Archives for posts with tag: sweets

We’ve written a couple of times about restaurants and events around Oak Cliff, and we’re getting the impression this may be the go-to place for vegetarians around the Dallas area. This week, we followed a tip from our friends at Greenling (we don’t work for them, scout’s honor, we’re just in that honeymoon phase) and tried Bolsa on Davis Street. Another Oak Cliff restaurant, another beautiful meal. And, like some of our other favorites, Bolsa serves vegetarian fare and meat dishes with equal attention to detail, so put this on your list of mixed group destinations.

While we usually visit restaurants together, this week one of us went with a couple of friends who don’t usually contribute to the VICC Project, so when you read “we,” it means the VICC vegetarian and some omnivorous friends. (Really, it’s the same setup with different people, but we don’t want to mislead anyone.)

The recommendation that sent us out this time mentioned that Bolsa strives to use local ingredients whenever possible. Of course we love the concept, so we had to check it out. We walked in and immediately noticed a collection of bird houses above the bar. This is only one of uncountable personal touches that make this restaurant/wine bar stand out. The wait staff is friendly, one wall is made of garage doors (part of the building’s original purpose, according to the site) and something about the place just makes you relax when you walk in. We did walk past some sort of hide on the floor to get to our table, but that was the only thing to cause a question.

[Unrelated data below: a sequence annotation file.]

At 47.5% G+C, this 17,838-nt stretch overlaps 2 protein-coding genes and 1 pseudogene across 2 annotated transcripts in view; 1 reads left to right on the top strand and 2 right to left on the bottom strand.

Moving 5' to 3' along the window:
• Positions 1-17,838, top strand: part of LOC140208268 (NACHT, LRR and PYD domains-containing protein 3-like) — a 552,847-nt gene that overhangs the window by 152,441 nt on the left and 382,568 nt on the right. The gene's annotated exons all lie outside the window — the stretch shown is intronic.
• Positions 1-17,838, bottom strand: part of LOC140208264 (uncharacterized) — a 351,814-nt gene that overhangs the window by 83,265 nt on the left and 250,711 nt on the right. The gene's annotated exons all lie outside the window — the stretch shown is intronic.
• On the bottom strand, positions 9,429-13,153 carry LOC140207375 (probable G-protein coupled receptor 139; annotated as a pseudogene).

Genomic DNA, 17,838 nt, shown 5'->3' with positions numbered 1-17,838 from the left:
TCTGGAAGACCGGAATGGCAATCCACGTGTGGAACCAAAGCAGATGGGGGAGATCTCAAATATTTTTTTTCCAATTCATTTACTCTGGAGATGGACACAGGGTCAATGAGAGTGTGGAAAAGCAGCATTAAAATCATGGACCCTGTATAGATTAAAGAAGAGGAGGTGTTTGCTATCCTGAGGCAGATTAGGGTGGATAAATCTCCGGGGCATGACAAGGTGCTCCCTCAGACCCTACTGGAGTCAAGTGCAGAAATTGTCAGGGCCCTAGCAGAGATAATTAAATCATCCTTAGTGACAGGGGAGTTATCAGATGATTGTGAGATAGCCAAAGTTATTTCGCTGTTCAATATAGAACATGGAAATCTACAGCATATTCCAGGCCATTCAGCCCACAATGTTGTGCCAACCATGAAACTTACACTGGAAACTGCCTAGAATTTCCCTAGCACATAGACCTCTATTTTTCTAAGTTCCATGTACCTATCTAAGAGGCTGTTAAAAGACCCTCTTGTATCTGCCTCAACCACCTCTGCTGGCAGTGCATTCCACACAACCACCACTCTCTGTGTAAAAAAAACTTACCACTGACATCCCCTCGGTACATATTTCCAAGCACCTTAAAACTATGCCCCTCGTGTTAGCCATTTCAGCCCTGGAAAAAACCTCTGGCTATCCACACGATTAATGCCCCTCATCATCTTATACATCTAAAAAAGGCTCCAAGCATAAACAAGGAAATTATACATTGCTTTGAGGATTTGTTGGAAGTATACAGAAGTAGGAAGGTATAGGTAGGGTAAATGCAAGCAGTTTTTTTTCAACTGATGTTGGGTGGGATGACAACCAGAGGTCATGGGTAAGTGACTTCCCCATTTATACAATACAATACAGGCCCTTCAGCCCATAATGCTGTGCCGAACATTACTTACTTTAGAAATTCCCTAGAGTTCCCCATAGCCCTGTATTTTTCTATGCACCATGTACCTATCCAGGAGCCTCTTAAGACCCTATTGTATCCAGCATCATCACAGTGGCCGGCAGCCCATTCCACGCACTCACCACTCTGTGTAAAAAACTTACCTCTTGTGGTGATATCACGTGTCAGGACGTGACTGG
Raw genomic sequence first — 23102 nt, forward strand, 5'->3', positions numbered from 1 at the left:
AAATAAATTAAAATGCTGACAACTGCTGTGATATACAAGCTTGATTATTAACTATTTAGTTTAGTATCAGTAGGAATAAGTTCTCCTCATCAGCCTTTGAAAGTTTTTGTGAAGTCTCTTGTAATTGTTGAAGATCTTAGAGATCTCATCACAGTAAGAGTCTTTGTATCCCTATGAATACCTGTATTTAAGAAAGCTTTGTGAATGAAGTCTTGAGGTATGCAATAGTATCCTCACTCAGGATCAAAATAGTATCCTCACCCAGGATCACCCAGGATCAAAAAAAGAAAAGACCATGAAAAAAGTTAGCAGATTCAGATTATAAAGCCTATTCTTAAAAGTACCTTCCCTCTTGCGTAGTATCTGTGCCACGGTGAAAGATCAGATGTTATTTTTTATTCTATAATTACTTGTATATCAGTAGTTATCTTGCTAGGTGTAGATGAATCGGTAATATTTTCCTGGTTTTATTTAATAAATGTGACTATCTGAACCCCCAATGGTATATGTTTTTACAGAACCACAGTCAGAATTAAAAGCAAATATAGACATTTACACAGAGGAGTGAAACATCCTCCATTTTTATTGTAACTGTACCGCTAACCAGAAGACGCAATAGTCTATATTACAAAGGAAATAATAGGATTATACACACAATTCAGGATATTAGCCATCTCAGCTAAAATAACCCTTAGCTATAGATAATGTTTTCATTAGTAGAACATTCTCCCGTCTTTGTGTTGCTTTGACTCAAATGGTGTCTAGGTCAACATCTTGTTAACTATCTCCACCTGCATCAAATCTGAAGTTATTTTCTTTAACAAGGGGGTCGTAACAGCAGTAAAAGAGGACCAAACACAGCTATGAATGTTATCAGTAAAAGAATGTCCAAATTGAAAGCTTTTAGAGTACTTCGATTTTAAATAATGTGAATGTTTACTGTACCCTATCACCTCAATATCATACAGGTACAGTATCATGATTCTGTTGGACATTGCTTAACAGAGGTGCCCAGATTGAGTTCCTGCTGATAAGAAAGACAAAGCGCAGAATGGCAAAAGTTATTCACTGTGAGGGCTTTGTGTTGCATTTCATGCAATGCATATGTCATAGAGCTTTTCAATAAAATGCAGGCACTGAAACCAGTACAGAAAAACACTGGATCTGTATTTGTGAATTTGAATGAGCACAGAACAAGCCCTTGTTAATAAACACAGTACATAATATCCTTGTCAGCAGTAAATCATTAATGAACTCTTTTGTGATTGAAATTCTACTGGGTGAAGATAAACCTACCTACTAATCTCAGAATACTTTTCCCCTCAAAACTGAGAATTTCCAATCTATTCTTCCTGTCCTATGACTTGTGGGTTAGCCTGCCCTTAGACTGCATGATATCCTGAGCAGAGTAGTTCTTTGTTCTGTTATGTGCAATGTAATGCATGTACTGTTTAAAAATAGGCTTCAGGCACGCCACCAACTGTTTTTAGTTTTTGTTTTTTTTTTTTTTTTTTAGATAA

Bolsa Cucumber Avocado Sandwich and Baby Greens Salad with Cranberries and AlmondsWhen we asked the waiter for their best vegetarian dish, he recommended the cucumber and avocado sandwich (9) without so much as pausing to take a breath. If you can come up with something that fast, we’re sold. He thought about it, and said margherita pizza is also great, but since it was lunch time we all had sandwiches. Thin cucumbers must have been stacked an inch tall with avocado sliced equally thin between them and the baby lettuce on the sandwich. Tomatoes, pesto and locally baked focaccia bread made this an amazing meal. This place definitely takes flavor into account when creating vegetarian options, which are not limited to salads and sides. Mixed baby lettuce salads with cranberries and slivered almonds with an amazing vinaigrette dressing came standard with the sandwiches. Healthful and delicious, we can’t recommend this enough.

The reuben (9), which comes on a beautiful marbled rye, also received a good report. Not a crumb was left on the plate, if that is any indication, so bring your meat-eating friends.